While he has resisted any talk about a possible Championship this year, the points that had been surrendered in recent weeks were beginning to weigh on him, as they had in years past. Not so much for himself – but because of how much he wanted to provide his team and car owner Rick Hendrick – the group that has allowed him to race, win, and be happy for the first time in years – the opportunity to compete for a title.
Sunday morning following the Driver’s Meeting, there was a Chapel Service held in the garage, as there is each weekend on the Sprint Cup tour. As most of the media and others were walking in lock step with Kid Rock, who was Grand Marshal of the event, I went to take my seat for the service. I saw Mark across the way, sitting and talking with Bill Elliott. Not wanting to interrupt, I quietly waited for them to finish, and went over to thank him for his time on Friday, and wish him good luck for the day – noting that he had a fast car after posting the second fastest and fastest times in the Saturday practice sessions.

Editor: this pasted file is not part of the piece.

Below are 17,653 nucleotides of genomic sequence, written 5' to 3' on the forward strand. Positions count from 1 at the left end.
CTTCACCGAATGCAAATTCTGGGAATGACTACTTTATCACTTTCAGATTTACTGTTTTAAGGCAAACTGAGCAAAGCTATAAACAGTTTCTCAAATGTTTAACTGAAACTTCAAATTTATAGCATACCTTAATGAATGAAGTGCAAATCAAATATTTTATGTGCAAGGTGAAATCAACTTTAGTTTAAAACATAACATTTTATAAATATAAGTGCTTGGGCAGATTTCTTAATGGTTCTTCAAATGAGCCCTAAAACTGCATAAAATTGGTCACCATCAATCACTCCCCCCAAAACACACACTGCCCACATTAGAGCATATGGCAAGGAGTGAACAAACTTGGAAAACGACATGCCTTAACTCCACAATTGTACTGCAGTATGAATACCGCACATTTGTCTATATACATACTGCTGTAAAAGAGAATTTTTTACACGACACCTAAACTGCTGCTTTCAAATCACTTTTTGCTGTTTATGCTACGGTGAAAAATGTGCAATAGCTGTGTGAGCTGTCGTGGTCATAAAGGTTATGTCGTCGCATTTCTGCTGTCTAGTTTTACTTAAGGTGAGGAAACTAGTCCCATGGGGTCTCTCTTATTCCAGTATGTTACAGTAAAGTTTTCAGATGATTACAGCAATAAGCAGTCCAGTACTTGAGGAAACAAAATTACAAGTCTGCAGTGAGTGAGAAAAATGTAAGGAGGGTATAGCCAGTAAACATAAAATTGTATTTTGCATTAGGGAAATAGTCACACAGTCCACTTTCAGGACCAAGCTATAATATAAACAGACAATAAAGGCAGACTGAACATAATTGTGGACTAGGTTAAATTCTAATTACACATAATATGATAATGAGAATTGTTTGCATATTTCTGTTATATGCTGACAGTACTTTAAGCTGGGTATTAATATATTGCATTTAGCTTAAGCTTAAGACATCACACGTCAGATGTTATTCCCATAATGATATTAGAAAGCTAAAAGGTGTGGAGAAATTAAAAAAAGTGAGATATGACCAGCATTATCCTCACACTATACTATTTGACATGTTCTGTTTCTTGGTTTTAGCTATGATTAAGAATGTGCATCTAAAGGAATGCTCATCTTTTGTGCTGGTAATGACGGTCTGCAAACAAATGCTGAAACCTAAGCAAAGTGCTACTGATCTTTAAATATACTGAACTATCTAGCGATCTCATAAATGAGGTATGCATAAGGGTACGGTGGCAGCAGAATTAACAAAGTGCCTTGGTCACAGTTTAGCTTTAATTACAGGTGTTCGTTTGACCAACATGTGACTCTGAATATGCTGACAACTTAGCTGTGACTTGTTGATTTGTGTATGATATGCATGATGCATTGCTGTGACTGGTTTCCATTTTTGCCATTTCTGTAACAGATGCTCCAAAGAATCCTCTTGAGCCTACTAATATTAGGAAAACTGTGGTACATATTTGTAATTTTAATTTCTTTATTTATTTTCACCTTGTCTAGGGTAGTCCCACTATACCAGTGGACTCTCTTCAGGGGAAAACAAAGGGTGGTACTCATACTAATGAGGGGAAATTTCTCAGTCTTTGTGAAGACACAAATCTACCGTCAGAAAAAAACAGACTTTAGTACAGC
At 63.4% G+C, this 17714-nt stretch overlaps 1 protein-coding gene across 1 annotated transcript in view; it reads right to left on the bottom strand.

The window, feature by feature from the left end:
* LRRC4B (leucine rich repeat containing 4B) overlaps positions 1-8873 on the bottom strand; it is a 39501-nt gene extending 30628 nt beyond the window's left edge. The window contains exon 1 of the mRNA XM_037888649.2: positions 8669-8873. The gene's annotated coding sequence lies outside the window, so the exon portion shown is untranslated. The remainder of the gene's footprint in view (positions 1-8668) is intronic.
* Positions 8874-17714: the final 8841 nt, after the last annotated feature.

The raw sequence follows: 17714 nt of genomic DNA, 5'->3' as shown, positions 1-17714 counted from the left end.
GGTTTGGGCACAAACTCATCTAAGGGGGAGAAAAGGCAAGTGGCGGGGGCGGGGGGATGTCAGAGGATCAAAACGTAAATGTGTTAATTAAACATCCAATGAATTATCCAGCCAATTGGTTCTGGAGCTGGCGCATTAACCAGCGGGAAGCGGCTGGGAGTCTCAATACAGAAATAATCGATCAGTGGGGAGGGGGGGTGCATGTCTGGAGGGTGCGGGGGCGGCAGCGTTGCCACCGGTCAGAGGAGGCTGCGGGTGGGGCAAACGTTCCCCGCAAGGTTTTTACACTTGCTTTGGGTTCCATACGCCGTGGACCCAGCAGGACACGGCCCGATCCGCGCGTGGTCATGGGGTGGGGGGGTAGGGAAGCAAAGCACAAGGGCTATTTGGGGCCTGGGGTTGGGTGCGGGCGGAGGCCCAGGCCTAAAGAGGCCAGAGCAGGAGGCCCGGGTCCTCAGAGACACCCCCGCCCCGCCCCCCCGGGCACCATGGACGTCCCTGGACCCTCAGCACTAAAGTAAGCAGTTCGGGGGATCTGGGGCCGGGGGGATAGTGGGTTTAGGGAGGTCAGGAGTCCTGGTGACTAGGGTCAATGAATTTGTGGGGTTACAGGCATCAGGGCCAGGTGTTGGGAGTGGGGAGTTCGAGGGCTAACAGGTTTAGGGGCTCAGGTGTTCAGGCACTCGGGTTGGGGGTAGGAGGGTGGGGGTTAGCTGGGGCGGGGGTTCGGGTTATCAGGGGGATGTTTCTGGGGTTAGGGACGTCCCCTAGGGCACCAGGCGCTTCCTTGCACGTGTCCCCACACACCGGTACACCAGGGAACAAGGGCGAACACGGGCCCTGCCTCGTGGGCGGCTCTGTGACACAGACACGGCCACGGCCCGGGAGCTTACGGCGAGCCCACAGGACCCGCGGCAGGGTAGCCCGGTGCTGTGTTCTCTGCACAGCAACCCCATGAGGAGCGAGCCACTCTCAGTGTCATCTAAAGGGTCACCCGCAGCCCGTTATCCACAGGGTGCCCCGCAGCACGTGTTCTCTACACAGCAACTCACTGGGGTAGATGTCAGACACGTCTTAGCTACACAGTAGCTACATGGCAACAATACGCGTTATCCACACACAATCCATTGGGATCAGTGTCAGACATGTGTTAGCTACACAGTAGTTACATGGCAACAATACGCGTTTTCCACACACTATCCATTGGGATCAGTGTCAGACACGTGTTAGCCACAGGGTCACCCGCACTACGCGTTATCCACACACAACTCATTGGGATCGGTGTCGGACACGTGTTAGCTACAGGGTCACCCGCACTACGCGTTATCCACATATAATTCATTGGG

Whatever blessing he may have received would be sorely needed, as the next three hours would be perhaps the most stressful of the 2009 season for Martin – who after qualifying 32nd on Friday suggested that he might just get fired if he kept qualifying as he did.
Only five laps into the LifeLock 400, the steering shaft on the Kellogg’s Chevrolet began to make noises and sounds that were less than confidence inspiring while entering turns at well over 200mph. If that wasn’t enough, an electrical problem meant having to run the race sans fans and driver cooling aids, perpetually toggling back and forth between batteries like Tom Hanks in Apollo 13 . This was all happening at about the same time Martin was faced with the prospect of chasing down the leader, while keeping teammate Jimmie Johnson behind him – and not running out of gas.
Everything Mark Martin had been working on for the last year was being put to the test: Psychological preparation, physical conditioning, and a positive mental attitude personified.